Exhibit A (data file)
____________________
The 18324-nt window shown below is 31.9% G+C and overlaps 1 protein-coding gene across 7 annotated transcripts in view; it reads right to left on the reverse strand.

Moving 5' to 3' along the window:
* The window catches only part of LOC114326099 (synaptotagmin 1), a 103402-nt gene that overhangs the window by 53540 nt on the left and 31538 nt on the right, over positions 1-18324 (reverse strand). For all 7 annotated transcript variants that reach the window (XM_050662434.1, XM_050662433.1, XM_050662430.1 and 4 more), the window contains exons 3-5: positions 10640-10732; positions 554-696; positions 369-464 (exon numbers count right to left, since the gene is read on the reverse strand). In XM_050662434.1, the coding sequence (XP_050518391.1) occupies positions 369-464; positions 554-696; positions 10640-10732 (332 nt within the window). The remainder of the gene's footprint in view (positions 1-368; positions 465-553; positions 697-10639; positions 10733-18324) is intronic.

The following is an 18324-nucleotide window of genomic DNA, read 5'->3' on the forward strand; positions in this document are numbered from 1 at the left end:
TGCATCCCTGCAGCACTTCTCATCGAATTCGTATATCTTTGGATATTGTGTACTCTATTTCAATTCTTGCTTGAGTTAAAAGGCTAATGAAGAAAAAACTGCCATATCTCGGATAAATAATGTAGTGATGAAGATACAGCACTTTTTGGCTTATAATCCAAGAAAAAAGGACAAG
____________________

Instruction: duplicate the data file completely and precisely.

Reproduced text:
The 18324-nt window shown below is 31.9% G+C and overlaps 1 protein-coding gene across 7 annotated transcripts in view; it reads right to left on the reverse strand.

Moving 5' to 3' along the window:
* The window catches only part of LOC114326099 (synaptotagmin 1), a 103402-nt gene that overhangs the window by 53540 nt on the left and 31538 nt on the right, over positions 1-18324 (reverse strand). For all 7 annotated transcript variants that reach the window (XM_050662434.1, XM_050662433.1, XM_050662430.1 and 4 more), the window contains exons 3-5: positions 10640-10732; positions 554-696; positions 369-464 (exon numbers count right to left, since the gene is read on the reverse strand). In XM_050662434.1, the coding sequence (XP_050518391.1) occupies positions 369-464; positions 554-696; positions 10640-10732 (332 nt within the window). The remainder of the gene's footprint in view (positions 1-368; positions 465-553; positions 697-10639; positions 10733-18324) is intronic.

The following is an 18324-nucleotide window of genomic DNA, read 5'->3' on the forward strand; positions in this document are numbered from 1 at the left end:
TGCATCCCTGCAGCACTTCTCATCGAATTCGTATATCTTTGGATATTGTGTACTCTATTTCAATTCTTGCTTGAGTTAAAAGGCTAATGAAGAAAAAACTGCCATATCTCGGATAAATAATGTAGTGATGAAGATACAGCACTTTTTGGCTTATAATCCAAGAAAAAAGGACAAG